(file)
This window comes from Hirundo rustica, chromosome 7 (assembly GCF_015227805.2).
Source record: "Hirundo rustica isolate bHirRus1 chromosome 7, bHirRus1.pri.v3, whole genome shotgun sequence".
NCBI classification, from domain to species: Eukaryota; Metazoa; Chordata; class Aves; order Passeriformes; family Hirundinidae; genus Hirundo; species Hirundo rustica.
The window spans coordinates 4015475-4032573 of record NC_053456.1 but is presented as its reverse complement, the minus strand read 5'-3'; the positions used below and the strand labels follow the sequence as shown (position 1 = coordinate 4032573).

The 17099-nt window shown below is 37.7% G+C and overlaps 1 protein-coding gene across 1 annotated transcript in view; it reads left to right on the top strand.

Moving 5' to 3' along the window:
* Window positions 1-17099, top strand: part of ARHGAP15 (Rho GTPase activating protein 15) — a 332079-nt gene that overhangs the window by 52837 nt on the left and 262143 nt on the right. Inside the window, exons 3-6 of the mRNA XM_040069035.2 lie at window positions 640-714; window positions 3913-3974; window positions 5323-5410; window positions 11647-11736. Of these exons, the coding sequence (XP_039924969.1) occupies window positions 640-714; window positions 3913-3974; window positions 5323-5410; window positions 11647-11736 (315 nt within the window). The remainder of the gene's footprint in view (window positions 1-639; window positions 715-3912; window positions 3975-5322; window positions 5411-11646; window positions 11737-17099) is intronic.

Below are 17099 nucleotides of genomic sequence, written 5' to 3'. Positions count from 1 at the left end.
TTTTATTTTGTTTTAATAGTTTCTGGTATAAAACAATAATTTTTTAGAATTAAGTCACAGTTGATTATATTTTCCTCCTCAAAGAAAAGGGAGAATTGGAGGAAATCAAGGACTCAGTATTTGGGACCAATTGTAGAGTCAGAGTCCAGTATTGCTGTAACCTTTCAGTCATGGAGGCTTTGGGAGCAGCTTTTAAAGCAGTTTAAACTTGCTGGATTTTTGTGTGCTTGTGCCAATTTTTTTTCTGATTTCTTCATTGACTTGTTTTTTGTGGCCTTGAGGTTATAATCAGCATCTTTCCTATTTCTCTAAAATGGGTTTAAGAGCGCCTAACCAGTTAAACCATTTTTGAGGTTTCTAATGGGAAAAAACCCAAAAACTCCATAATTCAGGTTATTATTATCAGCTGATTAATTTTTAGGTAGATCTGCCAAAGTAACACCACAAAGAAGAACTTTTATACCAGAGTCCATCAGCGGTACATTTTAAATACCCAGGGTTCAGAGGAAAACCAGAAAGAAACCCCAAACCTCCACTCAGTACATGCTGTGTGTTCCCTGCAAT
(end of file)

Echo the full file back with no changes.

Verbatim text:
This window comes from Hirundo rustica, chromosome 7 (assembly GCF_015227805.2).
Source record: "Hirundo rustica isolate bHirRus1 chromosome 7, bHirRus1.pri.v3, whole genome shotgun sequence".
NCBI classification, from domain to species: Eukaryota; Metazoa; Chordata; class Aves; order Passeriformes; family Hirundinidae; genus Hirundo; species Hirundo rustica.
The window spans coordinates 4015475-4032573 of record NC_053456.1 but is presented as its reverse complement, the minus strand read 5'-3'; the positions used below and the strand labels follow the sequence as shown (position 1 = coordinate 4032573).

The 17099-nt window shown below is 37.7% G+C and overlaps 1 protein-coding gene across 1 annotated transcript in view; it reads left to right on the top strand.

Moving 5' to 3' along the window:
* Window positions 1-17099, top strand: part of ARHGAP15 (Rho GTPase activating protein 15) — a 332079-nt gene that overhangs the window by 52837 nt on the left and 262143 nt on the right. Inside the window, exons 3-6 of the mRNA XM_040069035.2 lie at window positions 640-714; window positions 3913-3974; window positions 5323-5410; window positions 11647-11736. Of these exons, the coding sequence (XP_039924969.1) occupies window positions 640-714; window positions 3913-3974; window positions 5323-5410; window positions 11647-11736 (315 nt within the window). The remainder of the gene's footprint in view (window positions 1-639; window positions 715-3912; window positions 3975-5322; window positions 5411-11646; window positions 11737-17099) is intronic.

Below are 17099 nucleotides of genomic sequence, written 5' to 3'. Positions count from 1 at the left end.
TTTTATTTTGTTTTAATAGTTTCTGGTATAAAACAATAATTTTTTAGAATTAAGTCACAGTTGATTATATTTTCCTCCTCAAAGAAAAGGGAGAATTGGAGGAAATCAAGGACTCAGTATTTGGGACCAATTGTAGAGTCAGAGTCCAGTATTGCTGTAACCTTTCAGTCATGGAGGCTTTGGGAGCAGCTTTTAAAGCAGTTTAAACTTGCTGGATTTTTGTGTGCTTGTGCCAATTTTTTTTCTGATTTCTTCATTGACTTGTTTTTTGTGGCCTTGAGGTTATAATCAGCATCTTTCCTATTTCTCTAAAATGGGTTTAAGAGCGCCTAACCAGTTAAACCATTTTTGAGGTTTCTAATGGGAAAAAACCCAAAAACTCCATAATTCAGGTTATTATTATCAGCTGATTAATTTTTAGGTAGATCTGCCAAAGTAACACCACAAAGAAGAACTTTTATACCAGAGTCCATCAGCGGTACATTTTAAATACCCAGGGTTCAGAGGAAAACCAGAAAGAAACCCCAAACCTCCACTCAGTACATGCTGTGTGTTCCCTGCAAT